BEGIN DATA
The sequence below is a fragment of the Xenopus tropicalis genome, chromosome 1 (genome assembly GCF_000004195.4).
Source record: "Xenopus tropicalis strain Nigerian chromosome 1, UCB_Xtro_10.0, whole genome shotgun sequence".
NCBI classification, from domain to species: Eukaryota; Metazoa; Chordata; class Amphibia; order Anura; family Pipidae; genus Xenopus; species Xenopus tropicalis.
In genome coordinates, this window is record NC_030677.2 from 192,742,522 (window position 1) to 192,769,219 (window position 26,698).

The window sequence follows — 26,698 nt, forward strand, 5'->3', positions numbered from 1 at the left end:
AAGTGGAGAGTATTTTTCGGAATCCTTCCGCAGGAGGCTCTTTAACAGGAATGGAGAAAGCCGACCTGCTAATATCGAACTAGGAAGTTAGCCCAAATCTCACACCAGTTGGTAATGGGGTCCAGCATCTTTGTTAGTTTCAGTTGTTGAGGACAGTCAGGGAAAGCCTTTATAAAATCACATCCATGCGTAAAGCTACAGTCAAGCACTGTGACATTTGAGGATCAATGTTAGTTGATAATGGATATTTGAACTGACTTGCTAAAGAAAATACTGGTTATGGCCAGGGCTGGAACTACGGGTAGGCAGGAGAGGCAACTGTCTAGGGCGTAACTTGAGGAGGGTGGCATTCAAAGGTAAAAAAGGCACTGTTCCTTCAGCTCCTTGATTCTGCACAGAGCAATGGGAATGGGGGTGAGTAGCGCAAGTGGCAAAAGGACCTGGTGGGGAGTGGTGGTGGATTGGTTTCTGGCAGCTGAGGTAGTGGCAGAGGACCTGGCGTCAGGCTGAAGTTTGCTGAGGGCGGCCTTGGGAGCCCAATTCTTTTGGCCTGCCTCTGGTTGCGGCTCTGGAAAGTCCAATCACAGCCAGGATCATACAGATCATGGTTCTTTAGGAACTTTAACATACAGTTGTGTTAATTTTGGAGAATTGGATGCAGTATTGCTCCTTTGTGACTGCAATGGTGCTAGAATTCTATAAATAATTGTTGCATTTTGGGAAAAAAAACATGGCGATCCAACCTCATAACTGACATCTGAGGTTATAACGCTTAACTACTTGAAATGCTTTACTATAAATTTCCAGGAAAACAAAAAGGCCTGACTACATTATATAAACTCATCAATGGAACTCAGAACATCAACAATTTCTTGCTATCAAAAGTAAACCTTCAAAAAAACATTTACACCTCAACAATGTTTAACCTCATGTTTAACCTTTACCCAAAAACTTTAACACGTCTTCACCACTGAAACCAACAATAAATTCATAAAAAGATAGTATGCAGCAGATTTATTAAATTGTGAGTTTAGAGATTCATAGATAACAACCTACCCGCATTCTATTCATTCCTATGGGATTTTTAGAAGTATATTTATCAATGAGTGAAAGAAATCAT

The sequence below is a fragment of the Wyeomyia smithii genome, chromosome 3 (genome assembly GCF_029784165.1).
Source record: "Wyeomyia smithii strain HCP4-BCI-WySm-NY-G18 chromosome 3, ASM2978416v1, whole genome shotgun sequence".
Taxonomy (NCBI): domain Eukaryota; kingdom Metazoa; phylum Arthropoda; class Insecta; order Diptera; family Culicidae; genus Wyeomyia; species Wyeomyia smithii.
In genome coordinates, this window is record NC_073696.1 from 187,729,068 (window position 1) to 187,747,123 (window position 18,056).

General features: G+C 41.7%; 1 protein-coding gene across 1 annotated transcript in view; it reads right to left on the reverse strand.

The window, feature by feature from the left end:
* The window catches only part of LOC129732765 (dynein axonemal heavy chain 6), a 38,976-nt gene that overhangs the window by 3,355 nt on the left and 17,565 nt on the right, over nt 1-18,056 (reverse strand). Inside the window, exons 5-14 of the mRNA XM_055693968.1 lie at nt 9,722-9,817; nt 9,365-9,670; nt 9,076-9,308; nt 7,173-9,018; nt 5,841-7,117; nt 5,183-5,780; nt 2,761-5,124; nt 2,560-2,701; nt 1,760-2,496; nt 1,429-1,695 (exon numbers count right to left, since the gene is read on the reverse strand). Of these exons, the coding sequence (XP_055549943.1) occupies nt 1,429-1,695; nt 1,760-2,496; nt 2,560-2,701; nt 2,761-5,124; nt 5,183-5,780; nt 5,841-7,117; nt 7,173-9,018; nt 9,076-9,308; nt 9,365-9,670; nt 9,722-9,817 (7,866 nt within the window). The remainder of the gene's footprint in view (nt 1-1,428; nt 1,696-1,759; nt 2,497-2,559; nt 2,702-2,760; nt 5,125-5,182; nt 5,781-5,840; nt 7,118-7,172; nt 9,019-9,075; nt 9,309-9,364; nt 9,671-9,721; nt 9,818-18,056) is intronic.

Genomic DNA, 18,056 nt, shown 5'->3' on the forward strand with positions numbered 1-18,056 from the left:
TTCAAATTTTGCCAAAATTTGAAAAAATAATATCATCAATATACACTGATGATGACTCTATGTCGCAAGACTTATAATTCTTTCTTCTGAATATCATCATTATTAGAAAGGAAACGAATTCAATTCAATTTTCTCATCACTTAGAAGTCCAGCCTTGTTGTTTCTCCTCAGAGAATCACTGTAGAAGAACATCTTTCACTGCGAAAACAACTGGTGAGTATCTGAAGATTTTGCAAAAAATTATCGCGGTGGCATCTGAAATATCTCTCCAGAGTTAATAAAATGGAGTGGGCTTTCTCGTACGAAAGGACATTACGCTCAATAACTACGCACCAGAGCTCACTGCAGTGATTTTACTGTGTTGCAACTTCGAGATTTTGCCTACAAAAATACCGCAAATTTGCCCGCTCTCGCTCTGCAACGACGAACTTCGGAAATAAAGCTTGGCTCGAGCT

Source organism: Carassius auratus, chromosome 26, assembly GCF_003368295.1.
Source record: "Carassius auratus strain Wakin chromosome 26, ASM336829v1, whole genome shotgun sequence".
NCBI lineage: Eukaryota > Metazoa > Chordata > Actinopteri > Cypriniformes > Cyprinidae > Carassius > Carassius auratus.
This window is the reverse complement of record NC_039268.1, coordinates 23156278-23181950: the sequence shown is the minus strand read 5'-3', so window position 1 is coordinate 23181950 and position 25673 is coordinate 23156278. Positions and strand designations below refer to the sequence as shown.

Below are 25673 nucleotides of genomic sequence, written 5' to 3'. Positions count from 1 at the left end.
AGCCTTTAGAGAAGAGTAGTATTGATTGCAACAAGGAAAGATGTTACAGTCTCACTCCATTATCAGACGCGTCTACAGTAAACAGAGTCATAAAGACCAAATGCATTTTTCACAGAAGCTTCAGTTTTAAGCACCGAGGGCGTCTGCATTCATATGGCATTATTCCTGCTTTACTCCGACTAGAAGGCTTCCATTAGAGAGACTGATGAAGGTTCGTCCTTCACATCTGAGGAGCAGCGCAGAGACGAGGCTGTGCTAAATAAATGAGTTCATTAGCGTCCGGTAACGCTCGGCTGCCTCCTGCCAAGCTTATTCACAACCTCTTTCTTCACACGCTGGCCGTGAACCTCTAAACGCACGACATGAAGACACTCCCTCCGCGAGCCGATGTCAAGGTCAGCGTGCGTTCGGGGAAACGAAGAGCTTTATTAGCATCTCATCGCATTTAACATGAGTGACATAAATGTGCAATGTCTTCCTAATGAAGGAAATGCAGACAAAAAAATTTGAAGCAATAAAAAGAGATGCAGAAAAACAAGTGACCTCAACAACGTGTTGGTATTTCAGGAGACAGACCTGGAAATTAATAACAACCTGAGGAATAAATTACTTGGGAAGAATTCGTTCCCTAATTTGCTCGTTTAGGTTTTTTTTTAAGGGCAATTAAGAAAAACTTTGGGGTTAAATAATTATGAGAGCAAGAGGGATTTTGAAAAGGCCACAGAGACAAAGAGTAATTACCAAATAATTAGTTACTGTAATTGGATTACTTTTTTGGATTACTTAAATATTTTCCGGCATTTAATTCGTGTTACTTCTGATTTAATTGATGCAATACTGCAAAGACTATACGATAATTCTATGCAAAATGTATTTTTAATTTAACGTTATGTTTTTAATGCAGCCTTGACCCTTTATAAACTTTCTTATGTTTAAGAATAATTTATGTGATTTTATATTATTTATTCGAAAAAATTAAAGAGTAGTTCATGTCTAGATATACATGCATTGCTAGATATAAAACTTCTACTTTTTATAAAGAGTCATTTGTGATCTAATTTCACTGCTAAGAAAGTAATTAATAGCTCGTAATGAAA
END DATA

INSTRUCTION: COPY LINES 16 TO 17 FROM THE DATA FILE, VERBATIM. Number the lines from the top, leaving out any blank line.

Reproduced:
Source organism: Carassius auratus, chromosome 26, assembly GCF_003368295.1.
Source record: "Carassius auratus strain Wakin chromosome 26, ASM336829v1, whole genome shotgun sequence".